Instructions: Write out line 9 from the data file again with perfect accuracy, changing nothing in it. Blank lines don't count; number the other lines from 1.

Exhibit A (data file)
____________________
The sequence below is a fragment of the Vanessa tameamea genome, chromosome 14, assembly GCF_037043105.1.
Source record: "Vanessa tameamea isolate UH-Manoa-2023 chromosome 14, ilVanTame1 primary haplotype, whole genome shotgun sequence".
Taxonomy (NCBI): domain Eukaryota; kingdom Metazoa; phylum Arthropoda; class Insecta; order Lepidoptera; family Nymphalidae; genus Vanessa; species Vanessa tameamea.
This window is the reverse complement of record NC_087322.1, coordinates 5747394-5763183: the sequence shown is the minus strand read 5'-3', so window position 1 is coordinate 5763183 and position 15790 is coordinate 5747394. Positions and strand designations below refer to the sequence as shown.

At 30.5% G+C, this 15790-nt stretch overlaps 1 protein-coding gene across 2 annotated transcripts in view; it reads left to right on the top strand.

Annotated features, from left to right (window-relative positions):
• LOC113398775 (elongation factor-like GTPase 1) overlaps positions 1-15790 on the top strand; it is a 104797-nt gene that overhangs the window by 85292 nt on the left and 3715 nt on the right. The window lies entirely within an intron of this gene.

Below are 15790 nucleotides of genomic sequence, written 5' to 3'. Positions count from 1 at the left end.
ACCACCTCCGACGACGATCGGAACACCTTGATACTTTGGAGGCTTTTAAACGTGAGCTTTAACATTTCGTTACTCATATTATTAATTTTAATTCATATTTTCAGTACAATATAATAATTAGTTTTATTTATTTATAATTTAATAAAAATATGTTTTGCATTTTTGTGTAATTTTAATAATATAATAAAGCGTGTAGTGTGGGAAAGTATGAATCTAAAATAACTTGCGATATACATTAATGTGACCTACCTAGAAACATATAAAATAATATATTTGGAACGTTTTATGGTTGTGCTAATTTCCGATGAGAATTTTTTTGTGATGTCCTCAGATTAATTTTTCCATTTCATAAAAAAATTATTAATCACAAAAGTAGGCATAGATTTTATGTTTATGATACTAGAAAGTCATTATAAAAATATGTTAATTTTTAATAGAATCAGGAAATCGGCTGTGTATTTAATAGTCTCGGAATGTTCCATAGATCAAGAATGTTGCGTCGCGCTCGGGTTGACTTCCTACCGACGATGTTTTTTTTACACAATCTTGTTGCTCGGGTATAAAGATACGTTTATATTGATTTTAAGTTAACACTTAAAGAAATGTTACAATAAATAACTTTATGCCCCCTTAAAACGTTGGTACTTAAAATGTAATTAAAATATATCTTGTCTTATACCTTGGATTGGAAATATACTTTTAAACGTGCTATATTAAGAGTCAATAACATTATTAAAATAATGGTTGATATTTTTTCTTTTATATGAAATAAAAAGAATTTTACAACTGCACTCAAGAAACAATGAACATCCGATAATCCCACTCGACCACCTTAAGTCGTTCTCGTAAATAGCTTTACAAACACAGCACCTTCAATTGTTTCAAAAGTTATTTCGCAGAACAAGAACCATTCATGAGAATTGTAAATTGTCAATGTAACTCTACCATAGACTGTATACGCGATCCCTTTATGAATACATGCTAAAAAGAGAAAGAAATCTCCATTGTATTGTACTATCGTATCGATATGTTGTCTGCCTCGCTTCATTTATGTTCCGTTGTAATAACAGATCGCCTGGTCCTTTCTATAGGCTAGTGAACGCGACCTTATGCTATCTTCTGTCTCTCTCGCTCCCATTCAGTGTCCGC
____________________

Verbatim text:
ACCACCTCCGACGACGATCGGAACACCTTGATACTTTGGAGGCTTTTAAACGTGAGCTTTAACATTTCGTTACTCATATTATTAATTTTAATTCATATTTTCAGTACAATATAATAATTAGTTTTATTTATTTATAATTTAATAAAAATATGTTTTGCATTTTTGTGTAATTTTAATAATATAATAAAGCGTGTAGTGTGGGAAAGTATGAATCTAAAATAACTTGCGATATACATTAATGTGACCTACCTAGAAACATATAAAATAATATATTTGGAACGTTTTATGGTTGTGCTAATTTCCGATGAGAATTTTTTTGTGATGTCCTCAGATTAATTTTTCCATTTCATAAAAAAATTATTAATCACAAAAGTAGGCATAGATTTTATGTTTATGATACTAGAAAGTCATTATAAAAATATGTTAATTTTTAATAGAATCAGGAAATCGGCTGTGTATTTAATAGTCTCGGAATGTTCCATAGATCAAGAATGTTGCGTCGCGCTCGGGTTGACTTCCTACCGACGATGTTTTTTTTACACAATCTTGTTGCTCGGGTATAAAGATACGTTTATATTGATTTTAAGTTAACACTTAAAGAAATGTTACAATAAATAACTTTATGCCCCCTTAAAACGTTGGTACTTAAAATGTAATTAAAATATATCTTGTCTTATACCTTGGATTGGAAATATACTTTTAAACGTGCTATATTAAGAGTCAATAACATTATTAAAATAATGGTTGATATTTTTTCTTTTATATGAAATAAAAAGAATTTTACAACTGCACTCAAGAAACAATGAACATCCGATAATCCCACTCGACCACCTTAAGTCGTTCTCGTAAATAGCTTTACAAACACAGCACCTTCAATTGTTTCAAAAGTTATTTCGCAGAACAAGAACCATTCATGAGAATTGTAAATTGTCAATGTAACTCTACCATAGACTGTATACGCGATCCCTTTATGAATACATGCTAAAAAGAGAAAGAAATCTCCATTGTATTGTACTATCGTATCGATATGTTGTCTGCCTCGCTTCATTTATGTTCCGTTGTAATAACAGATCGCCTGGTCCTTTCTATAGGCTAGTGAACGCGACCTTATGCTATCTTCTGTCTCTCTCGCTCCCATTCAGTGTCCGC